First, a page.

By Tom Reardon, September 2019 Issue.
One of the great things about reviewing music is getting the records sent to you, especially when they are as killer as some of this month’s collection. I don’t know about how many of you spent your summer, but this one has seemed particularly long and hot and frustrating, so having the opportunity to dive into some summer jams from the following bands was both welcome and necessary.
Cherubs — Immaculada High
Austin, Texas is home to many odd and wonderful bands. Among them is Cherubs, who after a fairly lengthy hiatus between records one and two and then three and four, have blessed fans of noisy, fuzzy psych punk with a killer new entry to their excellent discography. From opening song “Turista” to the eleventh and final track, “Nobodies” there is no let up on Immaculada High (Relapse).
Singer/guitarist Kevin Whitley has one of those voices, higher than you would expect for such a heavy band, that gets under your skin and roots around for your panic buttons. Cherubs want you to have fun with Immaculada High, but they don’t want you to get too comfortable. This ain’t no yacht rock, friends. This is the soundtrack to tubing the Salt River high on a mix of clean amphetamines and LSD wearing a blindfold and a speedo made of duct tape. Bassist Owen McMahon and drummer Brett Prager keep things moving right along as the three-piece band of Texans push the fuzzy drone (but poppy, too, in the weirdest and best way) to exemplary heights. Buy this record now, people, and buy a copy for your friends. You won’t regret it. Note — Cherubs play Tucson on October 2 at Club Congress.
Gauche — A People’s History Of Gauche
For a band that considers themselves an “anti-capitalist, anti-racist, feminist jam band,” Washington, D.C.’s Gauche plays super accessible and very danceable funky math punk. On A People’s History Of Gauche (Merge), there is a lot going on. Featuring members of Priests and Downtown Boys, Gauche reminds me a bit of a much more musically polished X-Ray Spex, as well as making me yearn for a second record by L.A.’s Sex Stains, but unfortunately that band has broken up so luckily we have Gauche (who recently played the Valley Bar in Phoenix). Opening song, “Flash,” is brilliant. There are bits of B-52s in Gauche’s approach as well, especially on “Flash” with some surf-y guitar and head-bobbing bass lines that perfectly supplement the group vocal attack. The band has curated a pretty awesome collection of songs here that consistently deliver thoughtful lyrics such as “I’m running out of options here and I’m tired of being empty-handed” from “Running,” which tackles the idea of modern existentialism while maintaining a groove Jah Wobble would be proud of. If you like skronk-y guitar and saxophone, layered vocals, and attitude, Gauche’s A People’s History Of Gauche is the record of the summer.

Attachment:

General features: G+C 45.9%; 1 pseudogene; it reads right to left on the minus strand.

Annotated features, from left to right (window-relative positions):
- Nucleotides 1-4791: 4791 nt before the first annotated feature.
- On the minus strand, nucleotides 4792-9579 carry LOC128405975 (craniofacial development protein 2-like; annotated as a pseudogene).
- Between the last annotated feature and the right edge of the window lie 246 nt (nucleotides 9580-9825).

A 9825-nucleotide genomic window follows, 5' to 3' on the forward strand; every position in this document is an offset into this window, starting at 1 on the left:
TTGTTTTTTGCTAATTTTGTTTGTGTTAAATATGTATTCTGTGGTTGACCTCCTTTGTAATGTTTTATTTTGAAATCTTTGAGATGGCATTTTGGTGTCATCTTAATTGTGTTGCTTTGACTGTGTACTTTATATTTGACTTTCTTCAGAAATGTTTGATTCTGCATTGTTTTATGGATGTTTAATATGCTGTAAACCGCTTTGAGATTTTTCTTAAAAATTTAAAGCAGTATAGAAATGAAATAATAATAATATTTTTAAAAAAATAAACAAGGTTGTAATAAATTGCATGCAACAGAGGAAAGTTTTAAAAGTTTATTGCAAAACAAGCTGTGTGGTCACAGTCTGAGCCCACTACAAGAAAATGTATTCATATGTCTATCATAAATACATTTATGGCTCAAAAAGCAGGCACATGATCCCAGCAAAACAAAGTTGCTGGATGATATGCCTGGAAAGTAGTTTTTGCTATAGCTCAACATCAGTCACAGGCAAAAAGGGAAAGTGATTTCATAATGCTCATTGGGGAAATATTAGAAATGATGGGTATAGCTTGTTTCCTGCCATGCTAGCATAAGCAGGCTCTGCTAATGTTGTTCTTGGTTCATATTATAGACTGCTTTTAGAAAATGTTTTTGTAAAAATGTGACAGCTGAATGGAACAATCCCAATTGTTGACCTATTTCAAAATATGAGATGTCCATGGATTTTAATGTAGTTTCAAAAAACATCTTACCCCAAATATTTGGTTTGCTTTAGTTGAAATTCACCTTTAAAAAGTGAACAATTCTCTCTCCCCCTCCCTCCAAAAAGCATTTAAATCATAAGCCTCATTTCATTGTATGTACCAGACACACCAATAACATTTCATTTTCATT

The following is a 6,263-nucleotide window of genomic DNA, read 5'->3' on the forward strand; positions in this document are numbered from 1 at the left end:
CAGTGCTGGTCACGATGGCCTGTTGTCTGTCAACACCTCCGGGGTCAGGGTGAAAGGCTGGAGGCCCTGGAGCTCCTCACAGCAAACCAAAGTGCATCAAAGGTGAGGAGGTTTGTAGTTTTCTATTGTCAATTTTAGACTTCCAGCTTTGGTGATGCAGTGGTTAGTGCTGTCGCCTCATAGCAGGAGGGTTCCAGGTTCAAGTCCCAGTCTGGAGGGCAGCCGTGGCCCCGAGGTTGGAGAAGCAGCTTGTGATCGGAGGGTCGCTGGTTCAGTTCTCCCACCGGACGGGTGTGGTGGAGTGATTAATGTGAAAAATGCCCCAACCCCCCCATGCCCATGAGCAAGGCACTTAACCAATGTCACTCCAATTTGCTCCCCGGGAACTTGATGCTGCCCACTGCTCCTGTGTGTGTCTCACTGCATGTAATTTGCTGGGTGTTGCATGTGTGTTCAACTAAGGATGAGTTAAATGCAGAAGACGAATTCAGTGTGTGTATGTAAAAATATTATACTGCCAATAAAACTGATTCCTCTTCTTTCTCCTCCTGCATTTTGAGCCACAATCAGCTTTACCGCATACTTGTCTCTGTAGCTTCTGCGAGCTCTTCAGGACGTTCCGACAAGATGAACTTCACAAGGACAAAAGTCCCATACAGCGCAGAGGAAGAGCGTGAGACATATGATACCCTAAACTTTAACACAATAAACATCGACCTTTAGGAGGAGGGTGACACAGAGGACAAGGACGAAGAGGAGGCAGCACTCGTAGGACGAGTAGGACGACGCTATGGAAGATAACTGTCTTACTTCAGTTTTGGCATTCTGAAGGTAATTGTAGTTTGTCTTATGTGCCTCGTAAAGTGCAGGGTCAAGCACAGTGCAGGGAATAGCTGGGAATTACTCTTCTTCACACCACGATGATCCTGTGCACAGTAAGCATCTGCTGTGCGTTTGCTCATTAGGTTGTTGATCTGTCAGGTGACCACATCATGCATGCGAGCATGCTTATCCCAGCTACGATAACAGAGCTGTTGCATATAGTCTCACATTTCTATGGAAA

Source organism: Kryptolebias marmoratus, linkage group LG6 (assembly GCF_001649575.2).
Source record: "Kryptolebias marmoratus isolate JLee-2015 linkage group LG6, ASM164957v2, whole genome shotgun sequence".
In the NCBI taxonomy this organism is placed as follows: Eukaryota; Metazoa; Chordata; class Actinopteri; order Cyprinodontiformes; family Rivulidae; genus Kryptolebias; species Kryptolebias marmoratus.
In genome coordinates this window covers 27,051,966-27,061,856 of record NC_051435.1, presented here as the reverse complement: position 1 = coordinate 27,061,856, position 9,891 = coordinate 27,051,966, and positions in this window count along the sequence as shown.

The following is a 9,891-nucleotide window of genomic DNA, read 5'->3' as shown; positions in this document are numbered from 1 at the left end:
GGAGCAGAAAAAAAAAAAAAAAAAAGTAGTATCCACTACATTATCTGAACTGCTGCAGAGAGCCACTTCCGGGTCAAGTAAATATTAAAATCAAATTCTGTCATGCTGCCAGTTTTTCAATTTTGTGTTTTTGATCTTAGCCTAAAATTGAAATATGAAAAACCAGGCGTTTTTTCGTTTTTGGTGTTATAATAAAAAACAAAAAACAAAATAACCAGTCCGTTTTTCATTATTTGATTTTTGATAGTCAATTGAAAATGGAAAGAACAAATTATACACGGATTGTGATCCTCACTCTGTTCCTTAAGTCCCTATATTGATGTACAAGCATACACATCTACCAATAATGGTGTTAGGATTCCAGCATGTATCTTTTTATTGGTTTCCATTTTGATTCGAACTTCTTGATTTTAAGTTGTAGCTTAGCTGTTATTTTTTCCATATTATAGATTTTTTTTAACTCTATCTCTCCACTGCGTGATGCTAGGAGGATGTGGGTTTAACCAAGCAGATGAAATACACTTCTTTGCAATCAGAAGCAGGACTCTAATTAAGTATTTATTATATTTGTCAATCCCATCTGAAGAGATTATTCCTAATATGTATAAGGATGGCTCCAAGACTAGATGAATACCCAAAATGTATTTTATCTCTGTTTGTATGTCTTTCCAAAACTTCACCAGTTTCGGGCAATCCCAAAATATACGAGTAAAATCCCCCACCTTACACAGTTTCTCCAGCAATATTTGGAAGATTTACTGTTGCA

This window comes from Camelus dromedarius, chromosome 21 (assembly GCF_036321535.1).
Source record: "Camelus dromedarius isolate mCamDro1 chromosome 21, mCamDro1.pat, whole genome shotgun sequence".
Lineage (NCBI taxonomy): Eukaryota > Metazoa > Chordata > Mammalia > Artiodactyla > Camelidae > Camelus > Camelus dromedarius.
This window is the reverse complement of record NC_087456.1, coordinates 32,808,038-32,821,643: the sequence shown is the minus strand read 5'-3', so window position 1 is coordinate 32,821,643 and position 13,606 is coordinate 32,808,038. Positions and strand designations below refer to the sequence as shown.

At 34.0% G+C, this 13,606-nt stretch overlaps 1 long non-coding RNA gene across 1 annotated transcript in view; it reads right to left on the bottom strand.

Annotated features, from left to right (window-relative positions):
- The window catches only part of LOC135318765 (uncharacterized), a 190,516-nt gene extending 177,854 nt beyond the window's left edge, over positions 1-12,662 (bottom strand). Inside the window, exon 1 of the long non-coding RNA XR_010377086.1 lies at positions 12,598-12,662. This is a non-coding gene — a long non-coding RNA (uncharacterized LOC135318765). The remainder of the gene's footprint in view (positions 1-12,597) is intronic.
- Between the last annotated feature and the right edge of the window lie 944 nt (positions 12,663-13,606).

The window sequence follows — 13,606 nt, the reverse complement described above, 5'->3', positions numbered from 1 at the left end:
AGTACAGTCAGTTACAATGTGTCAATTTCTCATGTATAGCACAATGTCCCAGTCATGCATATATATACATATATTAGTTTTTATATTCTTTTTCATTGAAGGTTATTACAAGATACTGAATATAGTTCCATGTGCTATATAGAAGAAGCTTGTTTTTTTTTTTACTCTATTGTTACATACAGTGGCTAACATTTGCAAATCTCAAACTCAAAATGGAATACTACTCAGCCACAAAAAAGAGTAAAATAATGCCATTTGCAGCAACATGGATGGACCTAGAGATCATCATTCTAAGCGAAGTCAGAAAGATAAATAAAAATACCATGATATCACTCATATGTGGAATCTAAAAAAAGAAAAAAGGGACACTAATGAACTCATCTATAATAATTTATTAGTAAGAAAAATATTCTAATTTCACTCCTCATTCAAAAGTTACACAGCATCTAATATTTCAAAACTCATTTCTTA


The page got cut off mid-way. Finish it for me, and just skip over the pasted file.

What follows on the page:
Shannon Lay — August
What is it about records that feature a lot of acoustic guitar that makes them seem introspective? Shannon Lay’s August (SubPop) is definitely a departure from her work with Feels, which is stellar, but Lay’s new record is the perfect soundtrack for an overcast day (not that we get many in Phoenix) or a lonely teenage boy or girl looking for something sweet and smart to ease a troubled soul. Imagine if early Simon & Garfunkel had just been one gal with some beautiful red hair and a really lovely voice and you have August. “Seen it all before but play it again. Maybe there will be something new,” sings Lay wistfully on “Shuffling Stoned,” which is just her and her acoustic guitar. Simple, elegant, beautiful … the fourth track on August sets a perfect tone, balancing hopefulness and melancholy and it all works because of Lay’s talented voice and fingers. If you have seen or heard Feels, you know Lay has all the chops, but her work on her solo record really cements Lay as someone to watch in the coming decades. Maybe it is too soon to anoint her as the closest thing to an indie rock Joni Mitchell, but time will tell if this is the beginning of something amazing or just a really strong and wonderful record. “Wild” is a dirge to be reckoned with and highly recommended for your next mixtape or playlist, especially if you want to impress a certain someone with your great musical taste.